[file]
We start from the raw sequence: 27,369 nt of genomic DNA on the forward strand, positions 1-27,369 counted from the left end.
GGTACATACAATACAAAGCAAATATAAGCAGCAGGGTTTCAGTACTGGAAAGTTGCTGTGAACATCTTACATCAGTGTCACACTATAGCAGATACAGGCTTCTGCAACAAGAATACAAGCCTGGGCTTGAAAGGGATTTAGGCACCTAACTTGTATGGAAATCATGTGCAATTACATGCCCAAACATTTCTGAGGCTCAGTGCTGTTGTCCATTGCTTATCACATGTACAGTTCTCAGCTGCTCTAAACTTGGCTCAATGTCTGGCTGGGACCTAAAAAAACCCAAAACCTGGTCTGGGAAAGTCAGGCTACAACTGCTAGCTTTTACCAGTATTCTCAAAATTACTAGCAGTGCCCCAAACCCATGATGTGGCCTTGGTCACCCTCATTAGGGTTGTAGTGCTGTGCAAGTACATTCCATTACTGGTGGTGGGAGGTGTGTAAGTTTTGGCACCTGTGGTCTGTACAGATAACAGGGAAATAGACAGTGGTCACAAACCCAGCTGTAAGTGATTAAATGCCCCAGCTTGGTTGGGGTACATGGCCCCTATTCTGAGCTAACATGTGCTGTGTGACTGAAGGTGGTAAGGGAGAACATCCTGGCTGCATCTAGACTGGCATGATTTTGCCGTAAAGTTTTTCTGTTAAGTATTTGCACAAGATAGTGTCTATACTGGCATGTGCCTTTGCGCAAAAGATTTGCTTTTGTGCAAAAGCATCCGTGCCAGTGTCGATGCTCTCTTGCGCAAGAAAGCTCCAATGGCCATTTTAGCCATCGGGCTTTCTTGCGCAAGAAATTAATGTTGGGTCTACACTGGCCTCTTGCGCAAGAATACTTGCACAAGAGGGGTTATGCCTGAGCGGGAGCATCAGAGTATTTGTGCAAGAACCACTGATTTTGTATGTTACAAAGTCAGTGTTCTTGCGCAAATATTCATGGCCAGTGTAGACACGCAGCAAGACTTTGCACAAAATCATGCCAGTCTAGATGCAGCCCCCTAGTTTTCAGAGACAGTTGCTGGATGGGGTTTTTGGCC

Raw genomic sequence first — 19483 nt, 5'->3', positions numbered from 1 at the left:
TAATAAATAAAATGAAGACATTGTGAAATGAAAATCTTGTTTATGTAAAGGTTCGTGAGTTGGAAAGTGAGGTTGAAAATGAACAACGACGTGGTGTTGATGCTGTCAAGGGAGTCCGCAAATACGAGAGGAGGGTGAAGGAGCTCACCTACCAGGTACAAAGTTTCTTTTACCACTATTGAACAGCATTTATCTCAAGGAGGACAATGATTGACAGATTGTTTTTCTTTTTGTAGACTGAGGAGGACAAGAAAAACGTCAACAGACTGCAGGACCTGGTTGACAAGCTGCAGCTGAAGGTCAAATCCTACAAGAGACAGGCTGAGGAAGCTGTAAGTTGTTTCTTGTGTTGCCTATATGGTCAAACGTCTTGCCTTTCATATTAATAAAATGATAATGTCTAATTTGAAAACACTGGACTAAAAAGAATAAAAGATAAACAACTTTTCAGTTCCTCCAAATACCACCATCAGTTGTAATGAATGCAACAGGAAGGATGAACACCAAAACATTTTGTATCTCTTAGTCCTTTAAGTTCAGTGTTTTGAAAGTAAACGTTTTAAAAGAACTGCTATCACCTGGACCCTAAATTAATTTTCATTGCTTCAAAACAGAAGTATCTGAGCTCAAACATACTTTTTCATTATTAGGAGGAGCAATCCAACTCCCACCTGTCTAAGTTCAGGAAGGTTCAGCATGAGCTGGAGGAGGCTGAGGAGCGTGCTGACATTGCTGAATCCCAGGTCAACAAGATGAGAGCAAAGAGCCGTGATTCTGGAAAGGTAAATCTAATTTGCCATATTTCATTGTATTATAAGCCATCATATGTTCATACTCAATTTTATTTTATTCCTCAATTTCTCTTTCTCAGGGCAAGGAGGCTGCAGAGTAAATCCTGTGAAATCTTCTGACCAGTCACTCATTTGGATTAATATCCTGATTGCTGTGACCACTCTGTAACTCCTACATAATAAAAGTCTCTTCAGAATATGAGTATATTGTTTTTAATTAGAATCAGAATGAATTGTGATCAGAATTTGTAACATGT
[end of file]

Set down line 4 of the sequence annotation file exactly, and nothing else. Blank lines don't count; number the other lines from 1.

TAATAAATAAAATGAAGACATTGTGAAATGAAAATCTTGTTTATGTAAAGGTTCGTGAGTTGGAAAGTGAGGTTGAAAATGAACAACGACGTGGTGTTGATGCTGTCAAGGGAGTCCGCAAATACGAGAGGAGGGTGAAGGAGCTCACCTACCAGGTACAAAGTTTCTTTTACCACTATTGAACAGCATTTATCTCAAGGAGGACAATGATTGACAGATTGTTTTTCTTTTTGTAGACTGAGGAGGACAAGAAAAACGTCAACAGACTGCAGGACCTGGTTGACAAGCTGCAGCTGAAGGTCAAATCCTACAAGAGACAGGCTGAGGAAGCTGTAAGTTGTTTCTTGTGTTGCCTATATGGTCAAACGTCTTGCCTTTCATATTAATAAAATGATAATGTCTAATTTGAAAACACTGGACTAAAAAGAATAAAAGATAAACAACTTTTCAGTTCCTCCAAATACCACCATCAGTTGTAATGAATGCAACAGGAAGGATGAACACCAAAACATTTTGTATCTCTTAGTCCTTTAAGTTCAGTGTTTTGAAAGTAAACGTTTTAAAAGAACTGCTATCACCTGGACCCTAAATTAATTTTCATTGCTTCAAAACAGAAGTATCTGAGCTCAAACATACTTTTTCATTATTAGGAGGAGCAATCCAACTCCCACCTGTCTAAGTTCAGGAAGGTTCAGCATGAGCTGGAGGAGGCTGAGGAGCGTGCTGACATTGCTGAATCCCAGGTCAACAAGATGAGAGCAAAGAGCCGTGATTCTGGAAAGGTAAATCTAATTTGCCATATTTCATTGTATTATAAGCCATCATATGTTCATACTCAATTTTATTTTATTCCTCAATTTCTCTTTCTCAGGGCAAGGAGGCTGCAGAGTAAATCCTGTGAAATCTTCTGACCAGTCACTCATTTGGATTAATATCCTGATTGCTGTGACCACTCTGTAACTCCTACATAATAAAAGTCTCTTCAGAATATGAGTATATTGTTTTTAATTAGAATCAGAATGAATTGTGATCAGAATTTGTAACATGT